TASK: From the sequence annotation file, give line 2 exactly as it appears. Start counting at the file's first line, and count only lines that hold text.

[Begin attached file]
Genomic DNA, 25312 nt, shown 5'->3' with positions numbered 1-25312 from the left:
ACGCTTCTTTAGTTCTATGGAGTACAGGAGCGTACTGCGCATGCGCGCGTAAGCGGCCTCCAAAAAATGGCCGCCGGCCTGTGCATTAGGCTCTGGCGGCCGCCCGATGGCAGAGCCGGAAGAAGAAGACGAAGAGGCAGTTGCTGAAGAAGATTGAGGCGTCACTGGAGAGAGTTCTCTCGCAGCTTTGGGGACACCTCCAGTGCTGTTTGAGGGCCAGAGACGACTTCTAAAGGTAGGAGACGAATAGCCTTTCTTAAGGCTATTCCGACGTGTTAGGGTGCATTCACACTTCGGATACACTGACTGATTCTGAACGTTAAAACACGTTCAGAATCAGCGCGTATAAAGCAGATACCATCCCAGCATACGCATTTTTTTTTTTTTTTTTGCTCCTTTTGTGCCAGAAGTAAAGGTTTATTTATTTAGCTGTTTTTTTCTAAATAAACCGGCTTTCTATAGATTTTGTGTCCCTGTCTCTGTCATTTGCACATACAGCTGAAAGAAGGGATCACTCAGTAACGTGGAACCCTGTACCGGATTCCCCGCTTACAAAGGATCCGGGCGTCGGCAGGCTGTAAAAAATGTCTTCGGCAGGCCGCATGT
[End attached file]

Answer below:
ACGCTTCTTTAGTTCTATGGAGTACAGGAGCGTACTGCGCATGCGCGCGTAAGCGGCCTCCAAAAAATGGCCGCCGGCCTGTGCATTAGGCTCTGGCGGCCGCCCGATGGCAGAGCCGGAAGAAGAAGACGAAGAGGCAGTTGCTGAAGAAGATTGAGGCGTCACTGGAGAGAGTTCTCTCGCAGCTTTGGGGACACCTCCAGTGCTGTTTGAGGGCCAGAGACGACTTCTAAAGGTAGGAGACGAATAGCCTTTCTTAAGGCTATTCCGACGTGTTAGGGTGCATTCACACTTCGGATACACTGACTGATTCTGAACGTTAAAACACGTTCAGAATCAGCGCGTATAAAGCAGATACCATCCCAGCATACGCATTTTTTTTTTTTTTTTTGCTCCTTTTGTGCCAGAAGTAAAGGTTTATTTATTTAGCTGTTTTTTTCTAAATAAACCGGCTTTCTATAGATTTTGTGTCCCTGTCTCTGTCATTTGCACATACAGCTGAAAGAAGGGATCACTCAGTAACGTGGAACCCTGTACCGGATTCCCCGCTTACAAAGGATCCGGGCGTCGGCAGGCTGTAAAAAATGTCTTCGGCAGGCCGCATGT